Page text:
March 31, 1994
By Benedict Nightingale
Helen Mirren has made quite a name for herself on television as a police detective battling to suppress her sexuality and natural feminity in a tough male world. She performs that task superbly, as she does most things; but it must make the role of Natalya Petrovna, who falls in love with her son's tutor, seem remarkably liberating to her. Certainly, there are moments in "A Month in the Country" where you feel that all her emotional aspects, heart to stomach to the less mentionable glands, are overwhelming the parts above the neck.
It is an extraordinary performance and maybe even a great one: tense and feeling, yet intelligent, sharp and humorous as well. It is also the centre of a production that, thanks to Bill Bryden's skills in the casting and directing departments, has enough all-round strength to sweep away the customary objections to Turgenev's play.
Chekhov declared it "not at all to my taste", on the face of it a perverse, unfilial judgment, since it has pre-echoes galore of the plays he was to write 50 years later. Retainers, landowners and other representatives of the outback drift in and out, many of them exuding rural Russia's mandatory boredom and ennui. In Rakitin, Natalya's long-time admirer and acolyte, we get one of those ineffective middle-aged swains who were regularly to meander through Chekhov's work with capes, canes and sunken cheeks. We even have a doctor whose all-purpose cynicism extends to his own medical skills, rather as in "The Three Sisters".
The tone is proto-Chekhovian, too: funny and touching and sometimes both at once. Yet there are times when Turgenev's dramatic limitations are evident. The play is long, wordy and a bit repetitive. Emotion is out-front, often spelt out in monologues rather than shown in subtler, sub-textual ways. You sometimes get the feeling that a brilliant psychologist - and Turgenev's understanding of Natalya's shifting emotions would qualify him for a consultancy on Harley Street tomorrow - is working in a form he has yet to master. In the theatre, "A Month in the Country" can seem like a novel in prose.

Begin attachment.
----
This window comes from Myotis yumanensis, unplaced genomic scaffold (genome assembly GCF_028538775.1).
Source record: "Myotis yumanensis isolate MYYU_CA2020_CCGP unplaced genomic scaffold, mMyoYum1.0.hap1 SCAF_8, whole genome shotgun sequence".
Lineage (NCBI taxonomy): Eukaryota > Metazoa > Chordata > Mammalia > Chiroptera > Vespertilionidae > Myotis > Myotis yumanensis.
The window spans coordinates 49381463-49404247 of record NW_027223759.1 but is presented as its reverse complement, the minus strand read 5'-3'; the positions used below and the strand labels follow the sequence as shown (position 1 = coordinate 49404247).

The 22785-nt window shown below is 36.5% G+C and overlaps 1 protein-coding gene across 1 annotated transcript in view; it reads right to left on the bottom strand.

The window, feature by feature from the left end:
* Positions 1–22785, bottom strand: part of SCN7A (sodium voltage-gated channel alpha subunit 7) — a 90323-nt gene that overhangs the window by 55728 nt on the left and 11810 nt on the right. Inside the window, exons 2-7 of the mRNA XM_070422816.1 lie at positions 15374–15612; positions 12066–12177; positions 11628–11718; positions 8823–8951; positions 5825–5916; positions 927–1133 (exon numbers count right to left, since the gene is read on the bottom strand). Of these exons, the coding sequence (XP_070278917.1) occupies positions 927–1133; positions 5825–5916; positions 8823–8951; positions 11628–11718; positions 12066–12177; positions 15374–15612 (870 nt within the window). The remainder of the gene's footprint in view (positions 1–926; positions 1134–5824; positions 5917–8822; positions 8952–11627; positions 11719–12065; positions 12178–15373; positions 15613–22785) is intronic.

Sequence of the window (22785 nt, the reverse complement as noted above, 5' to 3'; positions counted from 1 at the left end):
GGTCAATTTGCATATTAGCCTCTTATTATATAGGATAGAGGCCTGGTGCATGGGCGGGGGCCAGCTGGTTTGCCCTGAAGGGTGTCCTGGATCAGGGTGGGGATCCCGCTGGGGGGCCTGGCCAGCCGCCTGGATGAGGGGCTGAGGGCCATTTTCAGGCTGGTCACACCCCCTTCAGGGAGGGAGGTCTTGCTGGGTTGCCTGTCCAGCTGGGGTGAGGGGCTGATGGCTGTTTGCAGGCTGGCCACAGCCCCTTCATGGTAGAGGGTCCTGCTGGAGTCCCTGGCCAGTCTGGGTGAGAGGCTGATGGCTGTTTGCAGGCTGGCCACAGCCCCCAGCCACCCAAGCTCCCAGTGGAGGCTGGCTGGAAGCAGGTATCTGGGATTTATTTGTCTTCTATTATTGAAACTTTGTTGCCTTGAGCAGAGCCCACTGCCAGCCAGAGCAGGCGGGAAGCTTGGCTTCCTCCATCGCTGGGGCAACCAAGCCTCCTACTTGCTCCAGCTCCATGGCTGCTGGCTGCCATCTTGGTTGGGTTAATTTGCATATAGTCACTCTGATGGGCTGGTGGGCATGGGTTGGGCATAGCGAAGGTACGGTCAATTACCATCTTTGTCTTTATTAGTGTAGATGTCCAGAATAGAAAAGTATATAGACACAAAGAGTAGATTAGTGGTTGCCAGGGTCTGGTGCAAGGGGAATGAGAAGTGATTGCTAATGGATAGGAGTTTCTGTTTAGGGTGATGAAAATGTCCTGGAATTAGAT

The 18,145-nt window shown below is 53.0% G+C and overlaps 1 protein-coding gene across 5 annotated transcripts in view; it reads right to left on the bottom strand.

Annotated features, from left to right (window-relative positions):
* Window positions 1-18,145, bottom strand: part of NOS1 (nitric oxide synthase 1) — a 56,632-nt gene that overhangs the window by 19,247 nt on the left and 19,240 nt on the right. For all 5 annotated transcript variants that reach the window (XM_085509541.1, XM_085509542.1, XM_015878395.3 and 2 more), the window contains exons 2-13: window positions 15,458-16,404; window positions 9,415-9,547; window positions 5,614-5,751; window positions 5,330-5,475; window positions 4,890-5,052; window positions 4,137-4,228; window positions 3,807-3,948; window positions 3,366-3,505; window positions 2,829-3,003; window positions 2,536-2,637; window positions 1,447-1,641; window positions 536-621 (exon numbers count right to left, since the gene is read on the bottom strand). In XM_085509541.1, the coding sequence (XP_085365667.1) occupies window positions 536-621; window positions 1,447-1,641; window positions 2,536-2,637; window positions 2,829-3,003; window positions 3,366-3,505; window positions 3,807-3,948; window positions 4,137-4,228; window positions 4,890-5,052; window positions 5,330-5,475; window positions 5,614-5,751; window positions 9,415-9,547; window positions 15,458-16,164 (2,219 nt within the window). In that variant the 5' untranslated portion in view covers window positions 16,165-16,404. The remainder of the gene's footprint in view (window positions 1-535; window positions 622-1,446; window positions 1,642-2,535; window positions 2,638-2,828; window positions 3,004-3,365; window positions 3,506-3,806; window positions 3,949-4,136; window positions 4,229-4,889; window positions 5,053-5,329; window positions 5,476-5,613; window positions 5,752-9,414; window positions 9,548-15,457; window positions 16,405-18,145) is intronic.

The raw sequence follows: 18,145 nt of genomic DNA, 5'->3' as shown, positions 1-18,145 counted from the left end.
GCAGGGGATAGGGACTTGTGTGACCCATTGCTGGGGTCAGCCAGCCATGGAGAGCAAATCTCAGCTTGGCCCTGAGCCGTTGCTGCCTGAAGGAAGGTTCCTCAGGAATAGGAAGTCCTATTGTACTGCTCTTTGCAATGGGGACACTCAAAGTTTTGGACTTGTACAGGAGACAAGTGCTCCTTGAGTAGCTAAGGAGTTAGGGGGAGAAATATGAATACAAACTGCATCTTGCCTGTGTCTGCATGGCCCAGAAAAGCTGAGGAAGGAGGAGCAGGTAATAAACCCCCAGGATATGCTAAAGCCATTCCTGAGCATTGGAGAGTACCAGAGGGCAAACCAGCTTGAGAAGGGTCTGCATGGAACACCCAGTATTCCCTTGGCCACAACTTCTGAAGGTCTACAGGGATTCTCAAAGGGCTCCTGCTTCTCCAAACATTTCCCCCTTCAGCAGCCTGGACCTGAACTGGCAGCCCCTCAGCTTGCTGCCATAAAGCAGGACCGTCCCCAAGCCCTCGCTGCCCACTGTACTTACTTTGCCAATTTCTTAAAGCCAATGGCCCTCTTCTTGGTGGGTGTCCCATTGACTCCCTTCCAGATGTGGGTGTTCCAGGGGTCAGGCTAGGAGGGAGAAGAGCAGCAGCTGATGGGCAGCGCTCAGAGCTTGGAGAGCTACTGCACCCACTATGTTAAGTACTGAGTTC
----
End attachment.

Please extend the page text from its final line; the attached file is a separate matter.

But not here, not this time. Bryden's production is simply staged, in and around a roughly timbered house and against a background of endless birch trees; and it is played with freshness and immediacy. There is only one misjudged performance, and even it is enjoyable. John Standing is too genial an actor for a doctor who conceals bitterness and spite beneath an affable eccentricity. Timothy West, radiating slit-eyed malice, glee and self-contempt, got the character's number better in the Chichester production of 1974. Standing shouts and splutters, but is still too abrupt a jump from Jekyll to Hyde.
Never mind. John Hurt, looking like a ravaged bumble-bee in his yellow-and-black jacket, catches not only Ratikin's ironic exhaustion but the sadness of the lover unloved. Joseph Fiennes brings a callow bashfulness to the tutor, Gawn Grainger a flumoxed decency to the role of Natalya's husband, and Anna Livia Ryan spirit and vulnerability to her ward, Vera. But it is the woman who plays games with all of them, and even more devious ones with herself, who holds the stage.
There are few more contradictory characters in drama than Natalya. She is a jealous monster, treacherous enough to lure Vera into an admission of love for the tutor and then marry her off to an elderly goon, and the most hapless of Eros's victims. She refuses to acknowledge her feelings, faces them, renounces them, embraces them, denies them, tries to fulfill them; and sometimes, it seems, within a few sentences. All this Mirren manages, plus fear of ageing, self-mockery and a girlishness simultaneously sweet and deeply embarrassing.
There are times when she engineers tricky transitions so adroitly that only fear of missing the next sly twist stopped me cheering. I have not space to talk you through the monologue in which Natalya imagines Vera and the tutor in each other's arms. Take my word that she stands there, alone and exposed and obliged to use a superannuated form of dramatic address; and yet she could not be more natural in her switches from pain to canny calculation to rapture to self-loathing to hope to despair.
We in the audience laughed, and it did not matter. We were touched, and that was good, too. We all knew we were watching a major actress in her prime.